Study: NBA bubble finds ‘persistent positive’ COVID-19 testers did not transmit virus after quarantine


A general view of The Arena at the start of the NBA basketball game between the Phoenix Suns and the Los Angeles Clippers Tuesday, Aug. 4, 2020, in Lake Buena Vista, Fla. (Kevin C. Cox/Pool Photo via AP)

ORLANDO, Fla. (NewsNation Now) — A study last summer of National Basketball Association players and staff, as well as local vendors they interacted with, found that all 36 people who continued to test positive long after their COVID-19 symptoms subsided did not transmit the virus to anyone else.

The study, published Thursday in JAMA, was conducted while the NBA was playing in its “bubble” in the summer of 2020. The players were quarantined in Orlando, Fla. and did not have contact with anyone other than league personnel and the resort staff.

JAMA editors Dr. James Salazar and Dr. Mitchell Katz called this “an ideal experiment.”

The data shows 36 “persistent positive” individuals out of 3,648 people who were routinely tested. They define persistent positive as someone who tested positive, completed the CDC’s suggested quarantine, and tested positive again at least once afterwards. It could also mean someone who tested positive for COVID-19 antibodies while testing negative for the virus itself, only to then test positive sometime later.

One persistent positive case who had antibodies tested negative for 48 days before testing positive without symptoms. All but two of the persistent positive individuals were men.

They say those 36 people accounted for 1,480 “person-days of close-contact activities.” That means they could have been spreading the virus for a combined total of 1,480 days.

But, despite being involved in a close contact sport, none of them transmitted it to others.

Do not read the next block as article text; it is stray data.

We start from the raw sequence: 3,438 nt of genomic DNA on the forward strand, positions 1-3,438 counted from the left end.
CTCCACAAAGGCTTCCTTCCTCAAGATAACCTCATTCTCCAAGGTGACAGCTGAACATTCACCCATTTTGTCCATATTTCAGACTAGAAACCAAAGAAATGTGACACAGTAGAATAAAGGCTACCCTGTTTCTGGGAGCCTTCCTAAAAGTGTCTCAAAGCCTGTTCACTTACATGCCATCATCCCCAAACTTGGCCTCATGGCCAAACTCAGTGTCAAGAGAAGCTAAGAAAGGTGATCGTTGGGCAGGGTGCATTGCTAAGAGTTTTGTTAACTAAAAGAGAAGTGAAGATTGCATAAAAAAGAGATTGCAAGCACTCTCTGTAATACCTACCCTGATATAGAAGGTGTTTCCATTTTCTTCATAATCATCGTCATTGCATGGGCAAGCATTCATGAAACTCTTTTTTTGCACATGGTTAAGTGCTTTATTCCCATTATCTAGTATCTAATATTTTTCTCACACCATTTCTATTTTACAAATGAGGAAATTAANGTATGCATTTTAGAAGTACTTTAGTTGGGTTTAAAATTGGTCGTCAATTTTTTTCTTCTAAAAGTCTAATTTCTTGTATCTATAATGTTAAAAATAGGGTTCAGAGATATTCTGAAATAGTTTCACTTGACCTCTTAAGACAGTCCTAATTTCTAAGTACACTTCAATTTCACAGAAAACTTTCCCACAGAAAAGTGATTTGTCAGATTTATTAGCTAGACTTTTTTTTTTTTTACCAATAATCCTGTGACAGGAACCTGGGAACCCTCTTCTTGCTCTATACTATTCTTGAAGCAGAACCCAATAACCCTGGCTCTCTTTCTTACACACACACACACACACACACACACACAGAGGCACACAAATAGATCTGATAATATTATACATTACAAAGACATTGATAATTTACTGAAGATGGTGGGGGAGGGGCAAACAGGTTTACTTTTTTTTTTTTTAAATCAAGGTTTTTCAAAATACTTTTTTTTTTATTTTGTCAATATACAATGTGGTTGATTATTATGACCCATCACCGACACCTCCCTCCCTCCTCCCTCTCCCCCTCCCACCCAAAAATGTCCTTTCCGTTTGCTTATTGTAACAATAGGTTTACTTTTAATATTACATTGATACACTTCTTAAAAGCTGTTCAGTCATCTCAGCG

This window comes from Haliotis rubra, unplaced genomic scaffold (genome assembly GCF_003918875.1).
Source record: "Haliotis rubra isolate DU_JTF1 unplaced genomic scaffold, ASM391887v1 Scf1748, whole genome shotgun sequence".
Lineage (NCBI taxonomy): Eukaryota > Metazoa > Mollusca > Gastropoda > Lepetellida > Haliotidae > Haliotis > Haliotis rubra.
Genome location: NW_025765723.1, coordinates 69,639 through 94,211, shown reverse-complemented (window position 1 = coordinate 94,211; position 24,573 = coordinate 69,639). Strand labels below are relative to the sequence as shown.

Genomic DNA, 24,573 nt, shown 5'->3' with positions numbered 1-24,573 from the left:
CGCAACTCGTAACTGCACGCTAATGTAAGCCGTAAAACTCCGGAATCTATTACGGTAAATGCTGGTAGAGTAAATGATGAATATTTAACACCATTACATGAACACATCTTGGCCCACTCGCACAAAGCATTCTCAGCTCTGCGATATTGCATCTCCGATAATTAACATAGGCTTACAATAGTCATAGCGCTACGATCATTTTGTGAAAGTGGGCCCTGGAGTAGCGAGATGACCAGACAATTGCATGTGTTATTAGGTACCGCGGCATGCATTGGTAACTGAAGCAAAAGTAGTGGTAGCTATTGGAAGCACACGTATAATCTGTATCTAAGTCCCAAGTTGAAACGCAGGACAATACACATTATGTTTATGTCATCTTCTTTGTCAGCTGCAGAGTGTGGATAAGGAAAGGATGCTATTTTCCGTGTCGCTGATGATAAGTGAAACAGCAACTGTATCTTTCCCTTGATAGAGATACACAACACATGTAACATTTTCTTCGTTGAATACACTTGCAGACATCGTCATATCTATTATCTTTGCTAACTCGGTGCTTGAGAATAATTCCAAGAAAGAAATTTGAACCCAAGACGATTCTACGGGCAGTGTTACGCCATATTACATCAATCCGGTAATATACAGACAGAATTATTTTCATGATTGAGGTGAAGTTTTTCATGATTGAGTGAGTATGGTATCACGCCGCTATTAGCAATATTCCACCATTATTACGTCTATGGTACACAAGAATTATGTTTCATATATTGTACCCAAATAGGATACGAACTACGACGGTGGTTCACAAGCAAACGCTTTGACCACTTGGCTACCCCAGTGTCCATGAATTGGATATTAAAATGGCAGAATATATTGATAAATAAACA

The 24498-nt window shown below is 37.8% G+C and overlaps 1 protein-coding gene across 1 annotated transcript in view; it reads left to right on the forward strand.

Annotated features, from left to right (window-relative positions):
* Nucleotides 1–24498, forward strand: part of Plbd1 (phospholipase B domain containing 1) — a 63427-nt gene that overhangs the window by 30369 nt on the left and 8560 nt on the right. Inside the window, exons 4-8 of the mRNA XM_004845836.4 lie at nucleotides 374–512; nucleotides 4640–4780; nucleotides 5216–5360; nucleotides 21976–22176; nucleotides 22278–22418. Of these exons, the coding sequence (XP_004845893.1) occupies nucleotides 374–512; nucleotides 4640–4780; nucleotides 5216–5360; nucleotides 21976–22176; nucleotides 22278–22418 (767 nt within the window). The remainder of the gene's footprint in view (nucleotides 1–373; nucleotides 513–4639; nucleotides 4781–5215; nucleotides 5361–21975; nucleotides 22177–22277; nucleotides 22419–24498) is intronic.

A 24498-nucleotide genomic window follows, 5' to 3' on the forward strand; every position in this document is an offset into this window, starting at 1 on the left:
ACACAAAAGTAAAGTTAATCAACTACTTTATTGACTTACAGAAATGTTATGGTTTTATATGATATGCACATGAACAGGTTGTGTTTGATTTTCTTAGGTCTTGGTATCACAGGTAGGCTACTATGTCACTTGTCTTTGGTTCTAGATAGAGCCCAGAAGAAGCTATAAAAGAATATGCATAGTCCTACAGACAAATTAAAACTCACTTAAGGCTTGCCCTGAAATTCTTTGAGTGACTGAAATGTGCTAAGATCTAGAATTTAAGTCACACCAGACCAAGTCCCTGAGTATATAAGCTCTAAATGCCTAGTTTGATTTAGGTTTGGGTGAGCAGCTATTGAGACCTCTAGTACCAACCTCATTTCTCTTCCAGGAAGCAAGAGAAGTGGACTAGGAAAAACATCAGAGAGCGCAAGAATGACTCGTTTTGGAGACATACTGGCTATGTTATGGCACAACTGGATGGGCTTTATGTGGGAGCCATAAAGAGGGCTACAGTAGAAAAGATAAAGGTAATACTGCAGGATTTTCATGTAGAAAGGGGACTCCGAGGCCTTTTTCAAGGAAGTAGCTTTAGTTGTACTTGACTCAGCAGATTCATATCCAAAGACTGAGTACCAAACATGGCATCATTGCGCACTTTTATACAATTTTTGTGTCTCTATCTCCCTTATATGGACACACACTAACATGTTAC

“Our results support observations that asymptomatic individuals who have met CDC criteria for discontinuation of isolation, but who have persistent positive RT-PCR test results… do not appear to be infectious to others,” the study reads.

RT-PCR stands for reverse-transcription–polymerase chain reaction, which is regarded as the most accurate type of coronavirus test. It can be done via nasal swab or spitting in a tube.

The study was born out of a desire to know when someone who tested positive could safely end their isolation. In the beginning of the pandemic, the CDC recommended isolating until there were two negative PCR tests within 24 hours. In July 2020, they changed their recommendation to 10 days after symptoms began or a positive test, assuming the patient was feeling better.

The study’s authors say their findings back the updated recommendation.

However, there are caveats. The study says the players’ elite fitness makes it hard to apply the results to everyday Americans.

It also said the league’s COVID-19 protocols were almost too good to simulate normal life. Players and staff were tested daily, and anyone that tested positive was kept away from others for at least two weeks.

“These results should not be generalized to those who are immunocompromised or those with severe COVID-19 infections,” the study’s editor’s note says.

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